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Mobile chat messaging for preventing smoking relapse amid the COVID-19 pandemic: a pilot randomized controlled trial

Nicotine & Tobacco Research. Feb 15:ntac045. 2022
Luk T.T., Cheung D.Y., Chan H.C., Wai-Yin Fok P., Ho K.S., Sze C.D., Lam T.H., Wang M.P.*


The ongoing COVID-19 pandemic had reduced access to traditional, in-person smoking cessation treatment. We examined the feasibility, acceptability, and potential effectiveness of mobile chat messaging in preventing smoking relapse in smokers who have recently quit smoking.

In this assessor-blinded, pilot randomized controlled trial in 5 cessation clinics, we recruited adult daily smokers who had been receiving cessation treatments and abstained for 3 to 30 days. The intervention group received real-time, personalized chat messaging on relapse prevention via WhatsApp for 3 months. The control group received generic text messaging on the harms of smoking and benefits of quitting for 3 months. The primary outcome was carbon monoxide-validated abstinence at 6 months post-treatment initiation. The trial was registered with (NCT04409496).

From June to July 2020, 108 of 130 (83%) eligible subjects were randomized to the intervention (N=54) or control (N=54) groups. The retention rate was 93% at 3 months (end of treatment) and 85% at 6 months. In the intervention group, 80% of participants responded to the chat messages at least once; 43% continuously engaged with the intervention over the 3-month intervention period. By intention-to-treat, validated abstinence at 6 months was higher in the intervention than control group (31% vs 22%), with an RR of 1.72 (95% CI 0.91-3.23; P=0.09) after adjusting for pre-quit nicotine dependence, duration of abstinence and cessation treatment at baseline.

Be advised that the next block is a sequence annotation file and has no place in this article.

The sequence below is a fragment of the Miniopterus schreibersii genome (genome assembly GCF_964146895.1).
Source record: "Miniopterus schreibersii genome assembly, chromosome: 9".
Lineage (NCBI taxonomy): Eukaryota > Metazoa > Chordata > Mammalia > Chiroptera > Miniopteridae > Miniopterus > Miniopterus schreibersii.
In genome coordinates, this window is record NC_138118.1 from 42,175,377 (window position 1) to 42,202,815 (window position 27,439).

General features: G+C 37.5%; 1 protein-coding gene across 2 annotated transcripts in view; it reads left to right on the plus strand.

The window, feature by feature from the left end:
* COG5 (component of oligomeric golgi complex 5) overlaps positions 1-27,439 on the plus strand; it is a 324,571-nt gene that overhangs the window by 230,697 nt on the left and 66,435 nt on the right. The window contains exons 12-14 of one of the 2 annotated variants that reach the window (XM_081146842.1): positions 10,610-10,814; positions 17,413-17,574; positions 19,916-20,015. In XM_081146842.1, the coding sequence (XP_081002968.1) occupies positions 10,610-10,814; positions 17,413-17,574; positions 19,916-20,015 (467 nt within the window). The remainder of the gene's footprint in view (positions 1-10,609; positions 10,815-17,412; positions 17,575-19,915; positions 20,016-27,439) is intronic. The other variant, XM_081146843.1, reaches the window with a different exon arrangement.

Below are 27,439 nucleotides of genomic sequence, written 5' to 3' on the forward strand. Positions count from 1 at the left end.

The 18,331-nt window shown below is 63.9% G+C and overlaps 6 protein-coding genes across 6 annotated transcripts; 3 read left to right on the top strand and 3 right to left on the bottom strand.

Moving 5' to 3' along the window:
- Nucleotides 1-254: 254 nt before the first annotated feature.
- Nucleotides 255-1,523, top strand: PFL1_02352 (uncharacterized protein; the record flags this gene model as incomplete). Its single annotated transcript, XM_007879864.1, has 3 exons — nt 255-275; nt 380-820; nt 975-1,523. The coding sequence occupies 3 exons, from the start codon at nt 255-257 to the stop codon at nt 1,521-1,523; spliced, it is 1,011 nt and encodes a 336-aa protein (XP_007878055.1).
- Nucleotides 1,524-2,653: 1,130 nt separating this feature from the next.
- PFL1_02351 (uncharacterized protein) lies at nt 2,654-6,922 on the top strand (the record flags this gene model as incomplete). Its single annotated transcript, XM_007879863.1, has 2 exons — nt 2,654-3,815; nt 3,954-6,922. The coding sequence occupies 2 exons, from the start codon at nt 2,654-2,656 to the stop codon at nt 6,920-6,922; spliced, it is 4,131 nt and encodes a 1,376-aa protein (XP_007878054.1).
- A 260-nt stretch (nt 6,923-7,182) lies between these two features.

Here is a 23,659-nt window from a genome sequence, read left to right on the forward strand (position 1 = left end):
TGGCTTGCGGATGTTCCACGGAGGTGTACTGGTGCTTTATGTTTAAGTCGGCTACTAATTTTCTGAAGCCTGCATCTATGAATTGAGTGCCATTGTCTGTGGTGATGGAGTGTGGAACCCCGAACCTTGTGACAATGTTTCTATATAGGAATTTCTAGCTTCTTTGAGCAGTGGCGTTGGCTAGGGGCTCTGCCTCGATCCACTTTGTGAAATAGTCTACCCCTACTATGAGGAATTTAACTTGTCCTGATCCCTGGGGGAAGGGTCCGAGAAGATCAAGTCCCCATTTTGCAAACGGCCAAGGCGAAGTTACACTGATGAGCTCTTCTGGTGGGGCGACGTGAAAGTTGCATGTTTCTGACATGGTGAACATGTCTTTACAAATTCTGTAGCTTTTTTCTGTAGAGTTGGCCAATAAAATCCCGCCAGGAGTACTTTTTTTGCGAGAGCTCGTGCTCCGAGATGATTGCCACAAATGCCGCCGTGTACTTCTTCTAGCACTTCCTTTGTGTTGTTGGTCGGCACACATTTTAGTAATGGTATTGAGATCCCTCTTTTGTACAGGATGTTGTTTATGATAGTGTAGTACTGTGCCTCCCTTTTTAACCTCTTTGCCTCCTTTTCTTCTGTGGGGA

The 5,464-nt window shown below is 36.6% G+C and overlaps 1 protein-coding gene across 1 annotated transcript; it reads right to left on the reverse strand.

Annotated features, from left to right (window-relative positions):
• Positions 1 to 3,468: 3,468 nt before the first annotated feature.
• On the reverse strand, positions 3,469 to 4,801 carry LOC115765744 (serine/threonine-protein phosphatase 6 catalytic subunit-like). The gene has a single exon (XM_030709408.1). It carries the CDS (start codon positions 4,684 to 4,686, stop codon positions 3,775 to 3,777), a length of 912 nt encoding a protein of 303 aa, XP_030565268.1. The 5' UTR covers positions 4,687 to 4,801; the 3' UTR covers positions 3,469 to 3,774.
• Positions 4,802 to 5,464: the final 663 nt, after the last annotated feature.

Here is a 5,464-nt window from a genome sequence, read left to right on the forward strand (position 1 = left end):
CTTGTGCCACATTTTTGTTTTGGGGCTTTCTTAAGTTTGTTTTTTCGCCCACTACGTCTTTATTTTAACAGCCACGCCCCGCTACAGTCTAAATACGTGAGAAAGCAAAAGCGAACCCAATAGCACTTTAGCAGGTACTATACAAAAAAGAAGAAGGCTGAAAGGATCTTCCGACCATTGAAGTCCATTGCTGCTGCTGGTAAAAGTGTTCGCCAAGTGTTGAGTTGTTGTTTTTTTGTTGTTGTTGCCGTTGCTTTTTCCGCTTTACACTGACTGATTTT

This pilot trial showed the feasibility and acceptability of mobile chat messaging for relapse prevention with preliminary evidence on its effectiveness in increasing validated abstinence.

Smoking relapse is the most likely outcome of smoking cessation attempts and an undertreated problem. This pilot trial showed the feasibility and acceptability of personalized chat messaging via WhatsApp for relapse prevention in recent abstainers amid the COVID-19 pandemic. The higher carbon monoxide-validated abstinence rate in participants who received chat messaging than controls showed preliminary evidence on the effectiveness of the intervention. Fully-powered trials are warranted to test the intervention.


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(*Corresponding Author)